What is it that we are taught which makes Pakistan so insecure as a nation?. Why is it that our masses have lost the capability to question the belief and the hate mongering that is fed into their brains? Why has the thought process ceased to work in our educated youth? I know blogging about it does not provide me the best of the audiences but this should not also stop me from making an attempt especially when I saw some very educated gentlemen expressing their views about Ahmadiyya community on Twitter and over the issue of banning the AlIslam site by the PTA. My question is very simple to such people, what is it that makes you so insecure about Islam or your sect? Do you think banning something, or consistently persecuting a minority brings any benefits to Islam?. If you do then you possess a mindset which believes in coercion of ideas through an aristocratic force which only leads to religious fascism.

At times I feel outrageous when I find people listening to some Mullah who we normally disregard as backward and impractical in normal day to day matters but for some strange reason we are willing to side with them when it comes to hate mongering against certain communities and religious minorities and all of this in the name of religion. Is it because the Mullah has quoted a few verses from the Quran and an interpretation they have drawn for us? And strangely at that moment we turn into zombies and start believing in whatever is being spouted as the word of God.

Why is it that we do not think anymore? Did you ever sit and look at the people around you, so many races, so many religions, so many sects but their is only thing common that they are all humans. People who were created by the same God as everyone believes, there is nothing different whatsoever, each human being has a distinct family, a group of people around him who cling to each other with this bond of love. Love which comes in different forms, a mothers love, a wife, a father, a brother, a son, a daughter and the greatest of the love which is God’s love for each of us. If you walk into any Ahmadi’s house do you think you will find anything different over there in terms of this bond of love? When a Shia person is slain then do you honestly think you will find a different kind of sorrow or grief in a Shia house?. The mother would grieve with the deepest of sorrow,her pain would only be limited by what is humanly possible. Do you think you can differ from me over here? If you cant, then why persecute, why even support any ideas that lead to persecution of minorities?.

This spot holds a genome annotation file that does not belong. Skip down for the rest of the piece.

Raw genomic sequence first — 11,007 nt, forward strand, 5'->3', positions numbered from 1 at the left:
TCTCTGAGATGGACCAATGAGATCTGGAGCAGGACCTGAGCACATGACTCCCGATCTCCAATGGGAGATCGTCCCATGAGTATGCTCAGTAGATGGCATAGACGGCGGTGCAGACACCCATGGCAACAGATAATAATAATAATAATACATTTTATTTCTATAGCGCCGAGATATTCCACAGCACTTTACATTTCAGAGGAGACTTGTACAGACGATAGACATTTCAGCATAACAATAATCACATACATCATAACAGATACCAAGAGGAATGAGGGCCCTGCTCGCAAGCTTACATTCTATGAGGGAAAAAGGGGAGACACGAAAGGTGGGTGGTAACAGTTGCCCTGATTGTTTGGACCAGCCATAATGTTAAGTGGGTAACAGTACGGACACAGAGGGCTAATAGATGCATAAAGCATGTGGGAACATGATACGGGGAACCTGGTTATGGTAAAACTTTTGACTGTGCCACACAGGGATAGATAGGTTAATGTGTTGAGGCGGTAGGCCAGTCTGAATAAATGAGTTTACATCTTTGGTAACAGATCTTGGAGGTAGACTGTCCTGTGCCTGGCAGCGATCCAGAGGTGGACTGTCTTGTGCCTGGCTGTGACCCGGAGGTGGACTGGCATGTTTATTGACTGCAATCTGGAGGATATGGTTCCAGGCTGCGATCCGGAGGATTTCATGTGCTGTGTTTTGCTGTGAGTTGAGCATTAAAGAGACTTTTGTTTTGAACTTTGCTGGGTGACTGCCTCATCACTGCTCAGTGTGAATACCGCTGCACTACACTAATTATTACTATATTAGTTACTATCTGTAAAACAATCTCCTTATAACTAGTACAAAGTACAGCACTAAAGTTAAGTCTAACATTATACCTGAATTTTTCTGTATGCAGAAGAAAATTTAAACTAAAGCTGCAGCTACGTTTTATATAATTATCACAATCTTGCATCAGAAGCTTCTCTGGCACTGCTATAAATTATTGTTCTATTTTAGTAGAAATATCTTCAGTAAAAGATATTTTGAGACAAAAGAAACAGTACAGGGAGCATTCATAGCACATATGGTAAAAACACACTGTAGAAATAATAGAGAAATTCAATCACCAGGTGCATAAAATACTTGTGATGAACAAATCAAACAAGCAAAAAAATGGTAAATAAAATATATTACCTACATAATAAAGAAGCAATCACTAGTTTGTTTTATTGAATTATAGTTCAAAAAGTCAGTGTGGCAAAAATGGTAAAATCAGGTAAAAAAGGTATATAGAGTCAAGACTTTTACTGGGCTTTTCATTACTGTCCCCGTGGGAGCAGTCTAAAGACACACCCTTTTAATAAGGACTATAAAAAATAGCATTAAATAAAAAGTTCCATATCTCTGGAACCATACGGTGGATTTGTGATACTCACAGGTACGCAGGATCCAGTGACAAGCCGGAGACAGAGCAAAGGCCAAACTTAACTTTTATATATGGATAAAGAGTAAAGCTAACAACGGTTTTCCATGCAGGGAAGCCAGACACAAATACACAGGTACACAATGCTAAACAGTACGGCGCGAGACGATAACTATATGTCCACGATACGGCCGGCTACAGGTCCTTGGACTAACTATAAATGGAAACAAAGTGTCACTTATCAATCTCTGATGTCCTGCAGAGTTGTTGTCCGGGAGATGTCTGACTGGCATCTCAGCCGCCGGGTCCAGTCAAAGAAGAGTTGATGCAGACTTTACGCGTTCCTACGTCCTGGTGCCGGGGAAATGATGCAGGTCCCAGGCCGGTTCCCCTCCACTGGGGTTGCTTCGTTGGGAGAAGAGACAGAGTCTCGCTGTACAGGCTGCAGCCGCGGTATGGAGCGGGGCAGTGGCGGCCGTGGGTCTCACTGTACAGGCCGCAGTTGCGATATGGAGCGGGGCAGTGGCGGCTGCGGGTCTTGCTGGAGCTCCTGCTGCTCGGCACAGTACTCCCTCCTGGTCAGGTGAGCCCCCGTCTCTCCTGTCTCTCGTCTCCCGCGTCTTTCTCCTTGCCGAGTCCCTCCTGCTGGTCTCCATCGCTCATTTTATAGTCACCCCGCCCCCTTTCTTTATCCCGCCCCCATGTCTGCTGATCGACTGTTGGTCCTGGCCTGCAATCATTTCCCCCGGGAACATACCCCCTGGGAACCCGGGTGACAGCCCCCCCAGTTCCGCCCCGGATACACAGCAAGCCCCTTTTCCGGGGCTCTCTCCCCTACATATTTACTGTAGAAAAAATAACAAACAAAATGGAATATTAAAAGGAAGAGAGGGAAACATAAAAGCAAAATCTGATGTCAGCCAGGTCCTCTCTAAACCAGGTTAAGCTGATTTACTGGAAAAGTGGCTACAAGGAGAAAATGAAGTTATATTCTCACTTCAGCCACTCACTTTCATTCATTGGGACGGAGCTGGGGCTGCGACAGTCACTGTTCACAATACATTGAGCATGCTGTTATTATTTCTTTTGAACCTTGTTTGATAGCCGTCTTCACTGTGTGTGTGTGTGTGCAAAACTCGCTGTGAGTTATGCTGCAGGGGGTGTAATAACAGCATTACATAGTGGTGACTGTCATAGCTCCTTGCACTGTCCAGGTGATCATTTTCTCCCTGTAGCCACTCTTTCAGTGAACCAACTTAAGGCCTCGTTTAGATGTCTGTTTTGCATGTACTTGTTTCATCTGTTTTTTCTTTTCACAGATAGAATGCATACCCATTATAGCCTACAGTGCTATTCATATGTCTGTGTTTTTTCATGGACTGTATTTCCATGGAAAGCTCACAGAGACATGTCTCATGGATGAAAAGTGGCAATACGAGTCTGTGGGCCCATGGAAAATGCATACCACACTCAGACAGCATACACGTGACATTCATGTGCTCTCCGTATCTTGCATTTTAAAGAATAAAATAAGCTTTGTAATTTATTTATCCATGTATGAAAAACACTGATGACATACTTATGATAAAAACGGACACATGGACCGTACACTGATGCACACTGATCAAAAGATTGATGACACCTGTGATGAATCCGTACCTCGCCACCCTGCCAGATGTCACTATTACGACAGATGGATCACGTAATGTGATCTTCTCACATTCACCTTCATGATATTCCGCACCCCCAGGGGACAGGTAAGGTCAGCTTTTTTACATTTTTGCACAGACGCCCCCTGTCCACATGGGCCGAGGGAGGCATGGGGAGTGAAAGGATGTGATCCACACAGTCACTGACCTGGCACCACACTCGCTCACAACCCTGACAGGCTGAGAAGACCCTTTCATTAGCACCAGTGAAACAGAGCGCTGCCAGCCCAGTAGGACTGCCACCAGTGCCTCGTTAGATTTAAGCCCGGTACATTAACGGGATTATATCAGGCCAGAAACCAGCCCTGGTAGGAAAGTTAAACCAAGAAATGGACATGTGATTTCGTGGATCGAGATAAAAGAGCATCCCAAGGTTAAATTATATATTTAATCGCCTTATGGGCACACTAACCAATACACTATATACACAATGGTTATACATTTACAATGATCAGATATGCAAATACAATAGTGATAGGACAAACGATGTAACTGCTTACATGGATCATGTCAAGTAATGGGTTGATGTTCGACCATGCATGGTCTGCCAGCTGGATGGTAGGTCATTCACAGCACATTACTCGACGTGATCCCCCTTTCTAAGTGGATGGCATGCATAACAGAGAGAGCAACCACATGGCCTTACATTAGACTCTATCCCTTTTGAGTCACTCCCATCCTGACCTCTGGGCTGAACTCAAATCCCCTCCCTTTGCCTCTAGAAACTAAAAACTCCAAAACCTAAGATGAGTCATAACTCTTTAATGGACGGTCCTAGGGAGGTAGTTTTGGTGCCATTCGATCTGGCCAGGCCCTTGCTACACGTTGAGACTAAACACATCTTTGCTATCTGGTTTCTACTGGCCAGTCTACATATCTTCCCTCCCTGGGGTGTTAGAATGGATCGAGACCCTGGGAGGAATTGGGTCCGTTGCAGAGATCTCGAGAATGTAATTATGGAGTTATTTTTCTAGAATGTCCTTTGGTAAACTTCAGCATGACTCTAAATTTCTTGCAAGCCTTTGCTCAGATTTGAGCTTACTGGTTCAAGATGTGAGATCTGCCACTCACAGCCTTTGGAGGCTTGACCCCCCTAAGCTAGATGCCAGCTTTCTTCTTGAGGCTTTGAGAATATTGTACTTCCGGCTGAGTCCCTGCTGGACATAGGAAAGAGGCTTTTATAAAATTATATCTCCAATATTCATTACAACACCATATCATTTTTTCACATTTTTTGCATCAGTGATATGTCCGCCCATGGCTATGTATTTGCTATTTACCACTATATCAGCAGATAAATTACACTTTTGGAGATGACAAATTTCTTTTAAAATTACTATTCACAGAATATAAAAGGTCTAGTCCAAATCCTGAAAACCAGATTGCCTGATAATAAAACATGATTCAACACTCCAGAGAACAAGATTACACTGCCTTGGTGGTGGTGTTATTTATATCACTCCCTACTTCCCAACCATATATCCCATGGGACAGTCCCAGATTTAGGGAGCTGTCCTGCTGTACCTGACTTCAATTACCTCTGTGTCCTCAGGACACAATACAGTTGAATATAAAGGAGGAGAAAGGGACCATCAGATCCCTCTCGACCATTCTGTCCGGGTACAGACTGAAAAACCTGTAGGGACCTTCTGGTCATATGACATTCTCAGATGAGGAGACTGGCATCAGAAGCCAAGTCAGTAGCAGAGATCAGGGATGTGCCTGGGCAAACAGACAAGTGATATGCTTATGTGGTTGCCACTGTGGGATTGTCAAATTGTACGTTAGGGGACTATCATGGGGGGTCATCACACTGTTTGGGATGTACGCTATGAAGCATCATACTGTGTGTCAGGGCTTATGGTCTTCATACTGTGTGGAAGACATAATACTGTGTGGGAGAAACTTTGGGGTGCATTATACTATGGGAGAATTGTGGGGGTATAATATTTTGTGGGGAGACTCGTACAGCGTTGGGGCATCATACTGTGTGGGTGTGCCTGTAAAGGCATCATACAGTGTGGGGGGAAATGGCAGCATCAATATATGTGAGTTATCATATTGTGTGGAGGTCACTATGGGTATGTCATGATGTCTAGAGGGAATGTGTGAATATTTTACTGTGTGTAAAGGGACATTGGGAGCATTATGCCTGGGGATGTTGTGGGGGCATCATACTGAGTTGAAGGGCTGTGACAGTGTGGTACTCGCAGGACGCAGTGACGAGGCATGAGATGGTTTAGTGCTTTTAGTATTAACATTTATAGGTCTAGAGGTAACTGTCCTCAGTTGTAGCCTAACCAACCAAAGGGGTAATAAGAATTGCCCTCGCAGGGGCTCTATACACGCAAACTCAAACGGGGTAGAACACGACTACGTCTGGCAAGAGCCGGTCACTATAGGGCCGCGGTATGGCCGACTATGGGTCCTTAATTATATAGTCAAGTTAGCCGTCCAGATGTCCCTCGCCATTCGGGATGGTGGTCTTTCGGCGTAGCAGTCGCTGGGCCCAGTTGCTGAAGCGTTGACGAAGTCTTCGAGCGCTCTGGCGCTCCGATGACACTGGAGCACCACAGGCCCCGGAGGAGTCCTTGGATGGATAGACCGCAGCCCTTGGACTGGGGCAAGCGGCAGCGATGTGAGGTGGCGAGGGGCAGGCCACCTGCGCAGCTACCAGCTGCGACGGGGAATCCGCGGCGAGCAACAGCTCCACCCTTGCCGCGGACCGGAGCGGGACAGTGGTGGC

The older generation of Pakistan has a mindset, it has been built and solidified over a lifetime but the youth is something which disappoints me a lot more. Where is the courage that stands for humanity? We have more of learned people now then we ever had in the history of this region, so each time a hate monger recites a verse to you which incites violence or affirms the bludgeoning of a poor soul based on a sinful act of blasphemy then why can’t you think at that precise moment?, why cant you muster the courage to turn back and take a stand for humanity?. No one, has the right to take a life away because there is nothing more precious than a life and if you are in doubt than the best persons to consult would be the people who brought you into this world and the people who you brought into this world. Being a son and a daughter has nothing to do with the religion or the sect one belongs it. It is purely a relation of love, a feeling which is the purest form of our relation with God.

Everyone has a right to self preservation and this is one of the characteristics induced into the human brain for its essential survival, but this should never include persecution of minorities. It is the most cowardly of the acts possible and unfortunately here we as a nation have stooped to such low levels of morality that we have lost the objectivity to condemn the hatred fed into us. The biggest set back which is a tragedy is that the educated middle class these days have simply lost the will to raise questions, to reason and to refute the objectionable teachings shoved into their brains by the hate mongers. A majority of us are Muslims, born into Muslim families, there is nothing special about you, it does not give you any rights to persecute or challenge anyone’s faith by force. Is it not clear to you how loving God is?, then why must you not challenge when someone incites hate in the name of religion?

In actual Pakistanis as a nation have lost the courage, the capability to think,the freedom of thought, to distinguish between right and wrong. Spineless we are, we bludgeon helpless people to death in mobs and kneel before our pay masters.

Posted in Not Mucking Around